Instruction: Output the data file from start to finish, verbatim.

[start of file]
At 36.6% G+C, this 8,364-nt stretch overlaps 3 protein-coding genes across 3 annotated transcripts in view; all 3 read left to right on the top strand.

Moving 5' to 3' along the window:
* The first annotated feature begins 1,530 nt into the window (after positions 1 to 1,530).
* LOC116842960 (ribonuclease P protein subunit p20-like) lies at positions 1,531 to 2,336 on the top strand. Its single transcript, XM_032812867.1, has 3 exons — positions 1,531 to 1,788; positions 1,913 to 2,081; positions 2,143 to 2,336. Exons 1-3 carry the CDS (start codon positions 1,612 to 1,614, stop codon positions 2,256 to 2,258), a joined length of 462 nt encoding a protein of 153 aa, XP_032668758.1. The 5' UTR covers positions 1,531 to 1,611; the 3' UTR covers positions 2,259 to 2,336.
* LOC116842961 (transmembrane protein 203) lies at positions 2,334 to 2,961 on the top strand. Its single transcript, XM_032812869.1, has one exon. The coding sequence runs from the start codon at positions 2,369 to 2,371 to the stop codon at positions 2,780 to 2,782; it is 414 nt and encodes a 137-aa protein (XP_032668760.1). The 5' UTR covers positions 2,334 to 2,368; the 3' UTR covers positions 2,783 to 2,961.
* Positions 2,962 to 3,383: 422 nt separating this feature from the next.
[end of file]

At 36.6% G+C, this 8,364-nt stretch overlaps 3 protein-coding genes across 3 annotated transcripts in view; all 3 read left to right on the top strand.

Moving 5' to 3' along the window:
* The first annotated feature begins 1,530 nt into the window (after positions 1 to 1,530).
* LOC116842960 (ribonuclease P protein subunit p20-like) lies at positions 1,531 to 2,336 on the top strand. Its single transcript, XM_032812867.1, has 3 exons — positions 1,531 to 1,788; positions 1,913 to 2,081; positions 2,143 to 2,336. Exons 1-3 carry the CDS (start codon positions 1,612 to 1,614, stop codon positions 2,256 to 2,258), a joined length of 462 nt encoding a protein of 153 aa, XP_032668758.1. The 5' UTR covers positions 1,531 to 1,611; the 3' UTR covers positions 2,259 to 2,336.
* LOC116842961 (transmembrane protein 203) lies at positions 2,334 to 2,961 on the top strand. Its single transcript, XM_032812869.1, has one exon. The coding sequence runs from the start codon at positions 2,369 to 2,371 to the stop codon at positions 2,780 to 2,782; it is 414 nt and encodes a 137-aa protein (XP_032668760.1). The 5' UTR covers positions 2,334 to 2,368; the 3' UTR covers positions 2,783 to 2,961.
* Positions 2,962 to 3,383: 422 nt separating this feature from the next.